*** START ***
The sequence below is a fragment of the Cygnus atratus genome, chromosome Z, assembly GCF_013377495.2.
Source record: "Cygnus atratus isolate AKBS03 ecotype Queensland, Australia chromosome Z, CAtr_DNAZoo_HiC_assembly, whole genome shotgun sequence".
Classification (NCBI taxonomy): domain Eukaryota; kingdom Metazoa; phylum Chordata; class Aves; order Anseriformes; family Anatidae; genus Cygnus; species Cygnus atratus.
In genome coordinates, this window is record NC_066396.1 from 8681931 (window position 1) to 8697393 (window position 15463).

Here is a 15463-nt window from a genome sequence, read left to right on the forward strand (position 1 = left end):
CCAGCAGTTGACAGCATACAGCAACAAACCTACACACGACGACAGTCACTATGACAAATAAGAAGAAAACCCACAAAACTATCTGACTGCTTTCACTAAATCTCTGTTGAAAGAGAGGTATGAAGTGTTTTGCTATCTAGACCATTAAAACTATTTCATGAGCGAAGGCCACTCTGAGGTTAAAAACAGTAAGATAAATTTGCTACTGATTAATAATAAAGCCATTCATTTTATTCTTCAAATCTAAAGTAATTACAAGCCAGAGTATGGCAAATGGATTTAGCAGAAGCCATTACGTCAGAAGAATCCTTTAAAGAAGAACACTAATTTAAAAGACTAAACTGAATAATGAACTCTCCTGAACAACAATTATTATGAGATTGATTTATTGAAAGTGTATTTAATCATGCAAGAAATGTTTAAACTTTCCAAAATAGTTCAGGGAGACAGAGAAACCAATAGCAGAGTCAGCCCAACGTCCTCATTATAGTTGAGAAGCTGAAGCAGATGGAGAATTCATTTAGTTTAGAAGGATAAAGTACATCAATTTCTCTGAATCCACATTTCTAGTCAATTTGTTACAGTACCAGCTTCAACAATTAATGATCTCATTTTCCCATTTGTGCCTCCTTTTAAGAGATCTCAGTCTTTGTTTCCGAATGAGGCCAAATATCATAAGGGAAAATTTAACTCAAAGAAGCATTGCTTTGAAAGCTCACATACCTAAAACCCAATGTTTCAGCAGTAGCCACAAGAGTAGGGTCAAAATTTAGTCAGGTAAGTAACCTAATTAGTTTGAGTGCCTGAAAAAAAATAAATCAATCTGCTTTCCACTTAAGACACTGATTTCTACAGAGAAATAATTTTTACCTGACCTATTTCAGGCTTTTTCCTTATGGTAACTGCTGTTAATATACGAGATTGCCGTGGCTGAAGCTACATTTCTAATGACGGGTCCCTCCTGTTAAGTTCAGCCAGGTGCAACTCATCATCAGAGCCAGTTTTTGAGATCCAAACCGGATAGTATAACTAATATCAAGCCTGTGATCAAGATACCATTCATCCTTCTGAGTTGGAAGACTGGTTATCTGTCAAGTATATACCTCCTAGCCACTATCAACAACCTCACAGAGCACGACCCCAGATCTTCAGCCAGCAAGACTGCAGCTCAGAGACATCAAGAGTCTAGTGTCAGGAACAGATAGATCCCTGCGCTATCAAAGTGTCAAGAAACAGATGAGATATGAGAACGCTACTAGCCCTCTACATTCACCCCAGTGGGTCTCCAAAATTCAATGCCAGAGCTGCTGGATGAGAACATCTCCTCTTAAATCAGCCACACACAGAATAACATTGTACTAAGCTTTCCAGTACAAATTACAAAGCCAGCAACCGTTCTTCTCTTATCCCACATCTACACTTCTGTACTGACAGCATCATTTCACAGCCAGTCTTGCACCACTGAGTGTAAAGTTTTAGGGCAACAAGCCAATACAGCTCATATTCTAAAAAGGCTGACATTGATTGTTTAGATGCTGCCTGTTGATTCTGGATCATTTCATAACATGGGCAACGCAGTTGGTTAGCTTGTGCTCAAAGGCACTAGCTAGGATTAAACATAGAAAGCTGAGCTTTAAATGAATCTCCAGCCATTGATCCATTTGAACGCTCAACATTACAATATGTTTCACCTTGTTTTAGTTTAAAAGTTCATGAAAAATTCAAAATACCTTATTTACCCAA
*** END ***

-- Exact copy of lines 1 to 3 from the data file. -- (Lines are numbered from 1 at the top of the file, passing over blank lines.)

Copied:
The sequence below is a fragment of the Cygnus atratus genome, chromosome Z, assembly GCF_013377495.2.
Source record: "Cygnus atratus isolate AKBS03 ecotype Queensland, Australia chromosome Z, CAtr_DNAZoo_HiC_assembly, whole genome shotgun sequence".
Classification (NCBI taxonomy): domain Eukaryota; kingdom Metazoa; phylum Chordata; class Aves; order Anseriformes; family Anatidae; genus Cygnus; species Cygnus atratus.